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Ask Maddy: Easter public holidays 2022 and daylight savings

Ask Maddy: Easter public holidays 2022 and daylight savings

Madeleine Harradence, Assistant Secretary of ANMF (Vic Branch)

There are no substantiative changes to the way in which daylight savings and public holidays operate under the newly approved Nurses and Midwives (Victorian Public Sector) (Single Interest Employers) Enterprise Agreement 2020–2024 (‘the Agreement’).

If you do not work in the public sector, then you should check your enterprise agreement for the specific clauses.

When does daylight savings end?

Daylight savings will end on Sunday 3 April at 0300. This means that at this time the clocks are wound backwards one hour to 0200 local standard time.

I am working nightshift on Saturday 2 April. What does this mean for my pay?

You must be paid for the actual hours worked at your ordinary rate of pay.

Example for a standard 10-hour night shift:

The Employee therefore works 11 hours. The Employee is paid 11 hours at their ordinary time rate of pay (including any shift penalties or allowances ordinarily payable in respect of this shift). No overtime is paid for the additional hour worked.

What are the public holidays for 2022?

  • New Year’s Day, Australia Day, Christmas Day and Boxing Day; and
  • Good Friday, the Saturday immediately before Easter Sunday (Easter Saturday), Easter Monday, Anzac Day, Queen’s Birthday and Labour Day; and
  • Melbourne Cup Day, or in lieu of Melbourne Cup Day, some other day as determined under Victorian law for a particular locality; and
  • any additional public holiday declared or prescribed in Victoria such as Easter Sunday and the Grand Final eve public holiday.

What are the penalty payments for working a public holiday?

All employees (aside from casuals) are to be paid:

200% for time worked on a public holiday that falls on a Monday–Friday

250% for time worked on a public holiday on a Saturday or Sunday

You can work this out by multiplying your hourly rate x2 for a weekday public holiday. And multiplying your hourly rate x2.5 for a weekend public holiday.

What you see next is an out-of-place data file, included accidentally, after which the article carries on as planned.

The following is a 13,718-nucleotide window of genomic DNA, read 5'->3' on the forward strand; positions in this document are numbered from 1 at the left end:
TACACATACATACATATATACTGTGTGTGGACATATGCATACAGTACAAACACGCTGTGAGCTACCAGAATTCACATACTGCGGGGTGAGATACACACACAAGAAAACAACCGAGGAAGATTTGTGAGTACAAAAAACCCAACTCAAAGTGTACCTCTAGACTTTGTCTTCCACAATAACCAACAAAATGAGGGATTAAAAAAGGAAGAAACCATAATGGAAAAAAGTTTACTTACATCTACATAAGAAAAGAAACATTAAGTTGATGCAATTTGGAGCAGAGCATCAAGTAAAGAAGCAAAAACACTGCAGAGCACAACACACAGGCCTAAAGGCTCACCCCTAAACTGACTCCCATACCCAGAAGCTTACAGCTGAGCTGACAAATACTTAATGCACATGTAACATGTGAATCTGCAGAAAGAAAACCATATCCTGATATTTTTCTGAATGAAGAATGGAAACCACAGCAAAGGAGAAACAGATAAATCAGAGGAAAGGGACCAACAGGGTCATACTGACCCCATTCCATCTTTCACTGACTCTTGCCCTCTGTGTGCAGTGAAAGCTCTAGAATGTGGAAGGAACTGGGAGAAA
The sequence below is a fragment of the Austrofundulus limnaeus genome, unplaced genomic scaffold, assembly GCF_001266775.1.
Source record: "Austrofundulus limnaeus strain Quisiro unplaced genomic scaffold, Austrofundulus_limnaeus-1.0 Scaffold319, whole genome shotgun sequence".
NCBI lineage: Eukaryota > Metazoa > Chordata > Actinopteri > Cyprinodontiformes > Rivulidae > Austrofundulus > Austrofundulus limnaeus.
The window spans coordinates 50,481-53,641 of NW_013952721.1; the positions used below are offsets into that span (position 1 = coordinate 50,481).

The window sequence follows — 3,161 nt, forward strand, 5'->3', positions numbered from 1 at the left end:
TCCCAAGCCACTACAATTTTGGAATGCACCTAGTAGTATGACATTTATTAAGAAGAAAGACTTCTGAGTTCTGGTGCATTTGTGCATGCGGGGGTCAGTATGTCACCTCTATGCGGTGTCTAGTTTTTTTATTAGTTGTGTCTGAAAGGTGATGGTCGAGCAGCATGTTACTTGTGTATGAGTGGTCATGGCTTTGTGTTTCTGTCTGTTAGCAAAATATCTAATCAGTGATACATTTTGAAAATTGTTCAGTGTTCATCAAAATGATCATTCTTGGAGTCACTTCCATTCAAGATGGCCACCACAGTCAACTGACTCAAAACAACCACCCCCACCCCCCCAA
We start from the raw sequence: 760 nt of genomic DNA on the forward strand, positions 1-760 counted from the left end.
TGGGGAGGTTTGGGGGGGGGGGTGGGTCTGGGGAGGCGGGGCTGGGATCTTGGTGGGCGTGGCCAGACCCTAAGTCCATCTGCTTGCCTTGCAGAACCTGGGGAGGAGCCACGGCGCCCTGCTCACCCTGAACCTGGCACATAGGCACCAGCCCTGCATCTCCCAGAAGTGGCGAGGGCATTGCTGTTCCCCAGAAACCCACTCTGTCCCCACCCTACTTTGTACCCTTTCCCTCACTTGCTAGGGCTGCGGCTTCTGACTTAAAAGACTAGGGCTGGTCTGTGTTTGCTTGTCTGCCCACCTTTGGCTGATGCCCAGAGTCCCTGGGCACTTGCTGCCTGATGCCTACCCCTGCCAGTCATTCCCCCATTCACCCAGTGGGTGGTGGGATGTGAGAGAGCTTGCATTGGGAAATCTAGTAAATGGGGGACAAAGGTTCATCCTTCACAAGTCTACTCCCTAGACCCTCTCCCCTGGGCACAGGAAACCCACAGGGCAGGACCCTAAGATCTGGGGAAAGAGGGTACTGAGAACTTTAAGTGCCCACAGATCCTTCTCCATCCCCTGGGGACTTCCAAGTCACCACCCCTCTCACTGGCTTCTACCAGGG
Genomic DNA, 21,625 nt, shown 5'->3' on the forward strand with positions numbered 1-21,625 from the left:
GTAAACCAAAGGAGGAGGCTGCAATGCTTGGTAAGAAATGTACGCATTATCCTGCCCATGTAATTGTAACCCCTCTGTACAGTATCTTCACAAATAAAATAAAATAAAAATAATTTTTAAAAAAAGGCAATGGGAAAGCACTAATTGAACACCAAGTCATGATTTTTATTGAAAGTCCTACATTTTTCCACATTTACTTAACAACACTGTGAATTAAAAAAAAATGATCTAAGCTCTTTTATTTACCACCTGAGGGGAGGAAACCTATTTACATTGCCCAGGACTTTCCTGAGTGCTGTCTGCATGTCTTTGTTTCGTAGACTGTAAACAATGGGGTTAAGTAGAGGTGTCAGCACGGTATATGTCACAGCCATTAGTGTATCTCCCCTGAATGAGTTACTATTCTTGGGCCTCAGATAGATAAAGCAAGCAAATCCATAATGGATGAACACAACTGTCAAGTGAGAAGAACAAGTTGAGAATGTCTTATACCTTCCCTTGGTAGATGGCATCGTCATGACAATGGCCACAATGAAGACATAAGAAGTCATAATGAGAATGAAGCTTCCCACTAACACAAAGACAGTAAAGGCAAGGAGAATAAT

For casual employees the penalties are as follows:

250% for time worked on a public holiday Monday to Friday; or

312.5% for time worked on a public holiday on a Saturday or Sunday

The above weekend public holiday rates include the weekend shift penalty.

What happens if one of the above public holidays falls on a weekend, and a substitute public holiday is declared?

If you are a weekend worker or casual employee, then the above penalty payments apply for time worked on the “Actual Day” in (a), (b) or (c) above and the substitute public holiday does not apply.

If you are not a weekend worker, or a casual, then the substitute public holiday applies.

I’m a full-time worker. What happens if I’m on a day off on a public holiday?

You are entitled to the day off, with pay.

I’m a part-timer who works both weekdays and weekends, but I’m not working on a public holiday. What should I get paid?

If your unit is closed because of the public holiday, you are entitled to the day off, with pay.

If the public holiday falls on your day off, you are entitled to the pro-rata payment equivalent of a full-time employee. This is calculated by determining what fraction of 38 hours you usually work (let’s say 0.8 EFT) and multiplying a day’s pay by 0.8. If you normally work an 8-hour shift, .8 of an 8-hour shift is 6.4 hours. So you would receive 6.4 hours pay even though it was your day off.

What if I’m recalled to duty?

If you are recalled to duty, all payment for that recall is in addition to any ‘rostered off’ public holiday benefit.

If the public holiday falls on a weekend but I’m a part-timer who only works Monday–Friday, do I receive any penalties?

No, you will not receive penalties for the weekend public holiday, however if an additional or substitute day is declared on a weekday, then you will receive the public holiday rostered on/rostered off on that day.

What about if I work either the actual public holiday or the declared ‘Other day’?

You are not eligible for penalties for both the actual public holiday and the substitute public holiday.

If, for example, there were public holidays falling on both Saturday and Sunday, and substitute days were declared for Monday and Tuesday, weekend workers and casual employees would get the public holiday benefit for the Saturday and Sunday, and those who don’t work weekends would get the public holiday benefit for the Monday and Tuesday.